I was at the library recently to pick out some books for the girls and as I was passing by rows and rows of books, this one particular book jumped into my view. I hesitated for I already have a dozen or so books on the go but I thought it got my attention for a reason. I am only 1/3 of the way through and want to spread the word that this book should be read by anyone who has a family.
Given my career background as a Business Analyst, Change Agent, process improvement, etc. this book totally appealed to me for it talks about taking these business skills, approaches, methodologies into the family environment. Why not? It makes perfect sense. Families face the same things as businesses do with respect to needing to be adaptable and agile to the constant changes that we face in this high tech global world. Just think of the other important skills in today’s workforce, such as excellent communication and negotiation skills, continual process improvement, quality control, etc. How many of us really spend time teaching these skills within the context of the family???
One concept/exercise that has been introduced early in the book which is totally not new in parenting literature is the value of having a weekly family meeting. When I was a manager I had regular department meetings with my team to discuss our successes, challenges, and the plan for either the next day/week/month or quarter depending on the situation. So why wouldn’t we do this as a family? So this past Sunday we had our first Harris family meeting just after dinner. So I borrowed the questions from the book to use at our first meeting; which were:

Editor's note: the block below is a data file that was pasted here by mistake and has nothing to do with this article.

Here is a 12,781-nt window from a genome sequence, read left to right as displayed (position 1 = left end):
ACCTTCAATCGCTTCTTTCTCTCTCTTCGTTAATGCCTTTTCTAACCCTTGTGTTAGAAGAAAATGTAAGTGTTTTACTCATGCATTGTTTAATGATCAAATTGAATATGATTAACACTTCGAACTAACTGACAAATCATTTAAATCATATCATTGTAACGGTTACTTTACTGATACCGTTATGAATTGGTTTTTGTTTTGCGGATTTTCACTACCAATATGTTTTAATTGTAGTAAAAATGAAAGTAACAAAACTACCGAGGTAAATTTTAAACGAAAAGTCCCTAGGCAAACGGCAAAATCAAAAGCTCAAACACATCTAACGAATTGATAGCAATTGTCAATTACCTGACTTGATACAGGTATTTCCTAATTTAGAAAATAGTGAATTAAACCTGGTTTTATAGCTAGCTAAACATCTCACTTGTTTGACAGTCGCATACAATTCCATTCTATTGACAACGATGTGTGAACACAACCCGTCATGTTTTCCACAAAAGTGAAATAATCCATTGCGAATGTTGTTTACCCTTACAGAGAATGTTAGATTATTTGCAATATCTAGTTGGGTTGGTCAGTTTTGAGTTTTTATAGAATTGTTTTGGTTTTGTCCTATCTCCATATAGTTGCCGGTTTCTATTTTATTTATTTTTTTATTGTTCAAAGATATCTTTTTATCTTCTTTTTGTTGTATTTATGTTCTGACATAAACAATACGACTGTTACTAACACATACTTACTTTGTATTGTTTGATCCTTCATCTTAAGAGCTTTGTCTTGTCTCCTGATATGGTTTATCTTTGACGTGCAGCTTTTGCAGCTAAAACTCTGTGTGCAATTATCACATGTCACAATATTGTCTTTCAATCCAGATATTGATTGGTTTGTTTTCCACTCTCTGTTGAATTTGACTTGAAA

1) What worked well in our family this week?
2) What didn’t work well in our family this week?
3) What will we work on this coming week?
I had no idea how this would go, especially since I didn’t prep my husband, one child is non-verbal and can’t participate at all and in fact can sabotage such an attempt if she is bored, and a 6 year old who might need some prodding and coaching. To my surprise and delight we had a successful meeting. Aside from Reilly, the three of us all gave input as well as listened to each and shared in some good laughter. I wrote out the main points that we talked about for each question to serve as reference guide as we move forward with this exercise. And even though Reilly couldn’t contribute in the traditional way, she was at the table and I believe enjoyed being part of this family affair.
One of the issues that Mike and I struggle with is how grumpy London is in the morning and this was certainly one issue we put out on the table in our discussions. We were very good though in trying not to make it an issue specific to London but rather a family issue that we need to work together to solve. She didn’t get defensive when we brought up and even said “I know, it is just the way I am”. We talked about how we can help each other in the morning and came up with several different suggestions and ideas. In the end we settled on a couple and moved on. Well two days later and we have had two much better mornings.
I am looking forward to our next meeting!